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  1. Harrison C, Henderson J, Miller G, Britt H. The prevalence of diagnosed chronic conditions and multimorbidity in Australia: A method for estimating population prevalence from general practice patient encounter data. PLoS One 2017;12(3):e0172935. Search PubMed
  2. Australian Consortium for Classification Development. Overview of supplementary codes for chronic conditions. Sydney: ACCD, 2015. Available at [Accessed 26 October 2017]. Search PubMed
  3. Department of Health. Chronic Disease Management (formerly Enhanced Primary Care or EPC) — GP services. Canberra: DoH, 2017. Available at [Accessed 18 August 2017]. Search PubMed
  4. Classification Committee of the World Organization of Family Doctors. ICPC-2: International Classification of Primary Care. 2nd edn. Oxford: Oxford University Press, 1998. Search PubMed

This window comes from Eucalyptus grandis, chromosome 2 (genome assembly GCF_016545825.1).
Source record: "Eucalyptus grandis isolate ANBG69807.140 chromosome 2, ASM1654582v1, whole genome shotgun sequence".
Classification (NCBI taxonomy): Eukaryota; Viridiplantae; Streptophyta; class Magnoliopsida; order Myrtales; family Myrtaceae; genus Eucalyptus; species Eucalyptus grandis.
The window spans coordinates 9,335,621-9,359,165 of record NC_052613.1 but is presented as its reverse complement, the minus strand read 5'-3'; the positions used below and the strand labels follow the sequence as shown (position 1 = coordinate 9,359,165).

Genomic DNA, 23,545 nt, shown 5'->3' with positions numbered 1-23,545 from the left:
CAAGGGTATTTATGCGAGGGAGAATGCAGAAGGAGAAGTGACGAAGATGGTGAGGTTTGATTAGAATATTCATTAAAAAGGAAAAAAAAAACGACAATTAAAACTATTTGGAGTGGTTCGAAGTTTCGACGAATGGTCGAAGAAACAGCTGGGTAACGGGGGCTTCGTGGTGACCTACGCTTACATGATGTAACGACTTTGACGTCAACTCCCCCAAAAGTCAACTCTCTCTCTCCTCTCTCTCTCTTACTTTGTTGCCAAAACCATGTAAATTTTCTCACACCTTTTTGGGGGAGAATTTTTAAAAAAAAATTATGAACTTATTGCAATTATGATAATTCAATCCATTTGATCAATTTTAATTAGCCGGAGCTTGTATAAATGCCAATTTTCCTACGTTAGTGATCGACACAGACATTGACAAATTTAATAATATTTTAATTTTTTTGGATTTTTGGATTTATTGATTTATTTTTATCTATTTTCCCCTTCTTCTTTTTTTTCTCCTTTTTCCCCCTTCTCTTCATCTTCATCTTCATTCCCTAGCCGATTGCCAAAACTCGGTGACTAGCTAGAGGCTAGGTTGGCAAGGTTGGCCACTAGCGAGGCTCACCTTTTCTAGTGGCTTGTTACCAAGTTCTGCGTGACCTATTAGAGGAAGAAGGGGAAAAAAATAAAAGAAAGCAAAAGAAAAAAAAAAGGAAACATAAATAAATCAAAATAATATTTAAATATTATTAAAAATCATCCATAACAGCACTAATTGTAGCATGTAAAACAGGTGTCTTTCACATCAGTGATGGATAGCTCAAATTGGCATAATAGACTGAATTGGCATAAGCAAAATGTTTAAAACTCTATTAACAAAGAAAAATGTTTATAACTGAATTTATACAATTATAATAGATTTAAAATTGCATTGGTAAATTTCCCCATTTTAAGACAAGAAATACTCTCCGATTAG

5. O'Halloran J, Miller GC, Britt H. Defining chronic conditions for primary care with ICPC-2. Fam Pract 2004;21(4):381–86. Search PubMed
  6. University of Sydney. ICPC-2 PLUS: The BEACH coding system NSW: University of Sydney, 2017. Available at [Accessed 18 August 2017]. Search PubMed
  7. Britt H, Miller GC, Henderson J, et al. General practice activity in Australia 2015–16. Sydney: Sydney University Press, 2016. Available at [Accessed 16 November 2017]. Search PubMed
  8. Department of Health. Health Care Homes. Canberra: DoH, 2016. Available at $File/ Health%20Care%20Homes%20info%20book.pdf [Accessed 18 August 2017]. Search PubMed

Chronic diseaseComorbidityGeneral PracticeHealth services researchMedicareMultimorbidity